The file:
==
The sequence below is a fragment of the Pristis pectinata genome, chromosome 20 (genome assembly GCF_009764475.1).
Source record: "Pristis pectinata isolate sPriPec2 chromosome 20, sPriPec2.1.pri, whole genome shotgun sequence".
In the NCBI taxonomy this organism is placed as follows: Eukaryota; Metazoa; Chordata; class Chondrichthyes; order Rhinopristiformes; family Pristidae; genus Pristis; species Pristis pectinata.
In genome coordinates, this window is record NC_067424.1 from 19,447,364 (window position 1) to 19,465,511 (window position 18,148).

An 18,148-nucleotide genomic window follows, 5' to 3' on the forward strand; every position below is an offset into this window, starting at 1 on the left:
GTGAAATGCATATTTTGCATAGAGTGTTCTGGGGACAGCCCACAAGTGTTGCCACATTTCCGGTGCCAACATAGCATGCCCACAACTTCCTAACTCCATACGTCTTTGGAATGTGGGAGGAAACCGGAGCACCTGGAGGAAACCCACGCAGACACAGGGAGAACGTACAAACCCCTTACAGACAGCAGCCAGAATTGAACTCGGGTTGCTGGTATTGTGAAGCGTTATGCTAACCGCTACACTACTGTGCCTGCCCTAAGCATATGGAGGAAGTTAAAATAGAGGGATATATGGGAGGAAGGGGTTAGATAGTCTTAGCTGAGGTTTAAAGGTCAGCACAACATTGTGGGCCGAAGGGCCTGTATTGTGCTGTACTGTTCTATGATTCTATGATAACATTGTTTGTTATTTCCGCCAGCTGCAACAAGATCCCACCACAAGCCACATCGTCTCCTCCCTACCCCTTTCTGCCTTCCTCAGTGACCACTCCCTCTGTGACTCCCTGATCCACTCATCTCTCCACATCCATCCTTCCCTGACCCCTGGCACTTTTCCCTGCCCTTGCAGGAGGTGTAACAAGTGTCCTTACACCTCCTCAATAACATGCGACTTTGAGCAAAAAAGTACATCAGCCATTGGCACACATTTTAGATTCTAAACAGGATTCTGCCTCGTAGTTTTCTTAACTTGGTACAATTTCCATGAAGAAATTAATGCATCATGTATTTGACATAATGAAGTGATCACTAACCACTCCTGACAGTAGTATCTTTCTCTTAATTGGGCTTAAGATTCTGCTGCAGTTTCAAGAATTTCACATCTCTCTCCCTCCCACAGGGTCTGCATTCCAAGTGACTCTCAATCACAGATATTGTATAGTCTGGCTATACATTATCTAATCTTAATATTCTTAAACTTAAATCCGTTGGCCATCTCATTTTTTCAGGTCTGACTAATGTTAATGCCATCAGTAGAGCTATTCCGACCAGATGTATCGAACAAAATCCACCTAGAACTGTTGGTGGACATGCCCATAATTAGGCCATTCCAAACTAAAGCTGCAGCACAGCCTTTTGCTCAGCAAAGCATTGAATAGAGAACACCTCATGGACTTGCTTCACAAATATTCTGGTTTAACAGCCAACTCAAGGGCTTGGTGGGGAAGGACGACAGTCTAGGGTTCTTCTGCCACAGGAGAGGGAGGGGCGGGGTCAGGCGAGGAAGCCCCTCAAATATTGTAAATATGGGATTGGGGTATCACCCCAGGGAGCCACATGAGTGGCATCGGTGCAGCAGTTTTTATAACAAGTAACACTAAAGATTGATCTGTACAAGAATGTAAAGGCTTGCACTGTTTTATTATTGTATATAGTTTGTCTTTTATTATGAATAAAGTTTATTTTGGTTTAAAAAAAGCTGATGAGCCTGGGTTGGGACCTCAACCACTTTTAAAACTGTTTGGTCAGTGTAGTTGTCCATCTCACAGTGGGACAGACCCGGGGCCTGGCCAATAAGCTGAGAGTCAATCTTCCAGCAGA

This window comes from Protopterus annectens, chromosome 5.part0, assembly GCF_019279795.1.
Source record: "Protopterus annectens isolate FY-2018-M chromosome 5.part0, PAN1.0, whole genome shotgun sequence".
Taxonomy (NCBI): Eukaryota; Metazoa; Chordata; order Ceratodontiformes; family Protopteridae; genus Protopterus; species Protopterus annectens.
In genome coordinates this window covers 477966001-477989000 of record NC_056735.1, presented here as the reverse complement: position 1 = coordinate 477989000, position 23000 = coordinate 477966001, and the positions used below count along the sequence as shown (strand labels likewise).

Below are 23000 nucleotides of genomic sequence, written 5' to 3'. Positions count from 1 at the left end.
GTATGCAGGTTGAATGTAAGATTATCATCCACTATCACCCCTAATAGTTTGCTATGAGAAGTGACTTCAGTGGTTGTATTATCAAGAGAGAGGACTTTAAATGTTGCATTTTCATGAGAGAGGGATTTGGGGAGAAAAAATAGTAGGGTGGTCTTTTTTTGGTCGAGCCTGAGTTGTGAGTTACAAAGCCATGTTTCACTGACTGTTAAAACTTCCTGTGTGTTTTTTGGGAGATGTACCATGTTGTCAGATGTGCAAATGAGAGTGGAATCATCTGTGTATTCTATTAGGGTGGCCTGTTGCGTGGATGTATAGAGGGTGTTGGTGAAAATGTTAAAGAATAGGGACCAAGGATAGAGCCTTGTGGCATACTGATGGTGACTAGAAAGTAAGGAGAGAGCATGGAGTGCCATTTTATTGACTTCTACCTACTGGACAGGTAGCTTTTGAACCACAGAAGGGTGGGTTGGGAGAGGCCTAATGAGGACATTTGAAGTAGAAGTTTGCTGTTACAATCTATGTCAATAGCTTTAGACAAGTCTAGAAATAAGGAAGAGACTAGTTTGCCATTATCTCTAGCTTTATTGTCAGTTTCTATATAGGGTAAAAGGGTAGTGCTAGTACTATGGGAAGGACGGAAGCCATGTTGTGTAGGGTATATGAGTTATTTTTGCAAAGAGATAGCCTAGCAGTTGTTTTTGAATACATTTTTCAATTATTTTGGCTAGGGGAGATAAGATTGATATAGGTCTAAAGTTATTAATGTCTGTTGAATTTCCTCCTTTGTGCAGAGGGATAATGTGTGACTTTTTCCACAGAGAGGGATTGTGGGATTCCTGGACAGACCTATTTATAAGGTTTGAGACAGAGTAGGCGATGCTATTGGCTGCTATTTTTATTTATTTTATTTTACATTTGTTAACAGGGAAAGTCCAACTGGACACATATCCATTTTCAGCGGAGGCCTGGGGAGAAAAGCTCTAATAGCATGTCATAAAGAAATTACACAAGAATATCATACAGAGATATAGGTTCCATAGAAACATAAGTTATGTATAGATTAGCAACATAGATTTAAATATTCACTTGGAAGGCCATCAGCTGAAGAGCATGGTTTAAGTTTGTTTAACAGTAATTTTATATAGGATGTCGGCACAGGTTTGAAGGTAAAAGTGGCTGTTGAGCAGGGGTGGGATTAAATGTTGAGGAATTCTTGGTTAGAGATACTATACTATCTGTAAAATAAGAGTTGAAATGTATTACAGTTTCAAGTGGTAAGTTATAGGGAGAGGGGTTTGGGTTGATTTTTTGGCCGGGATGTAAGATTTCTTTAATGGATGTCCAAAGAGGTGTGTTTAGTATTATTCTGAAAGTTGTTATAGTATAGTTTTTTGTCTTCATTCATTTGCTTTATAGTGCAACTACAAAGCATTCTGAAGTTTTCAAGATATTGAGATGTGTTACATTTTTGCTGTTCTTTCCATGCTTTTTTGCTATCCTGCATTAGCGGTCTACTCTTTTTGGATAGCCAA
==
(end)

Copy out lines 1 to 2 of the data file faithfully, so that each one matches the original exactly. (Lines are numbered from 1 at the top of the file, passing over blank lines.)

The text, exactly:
The sequence below is a fragment of the Pristis pectinata genome, chromosome 20 (genome assembly GCF_009764475.1).
Source record: "Pristis pectinata isolate sPriPec2 chromosome 20, sPriPec2.1.pri, whole genome shotgun sequence".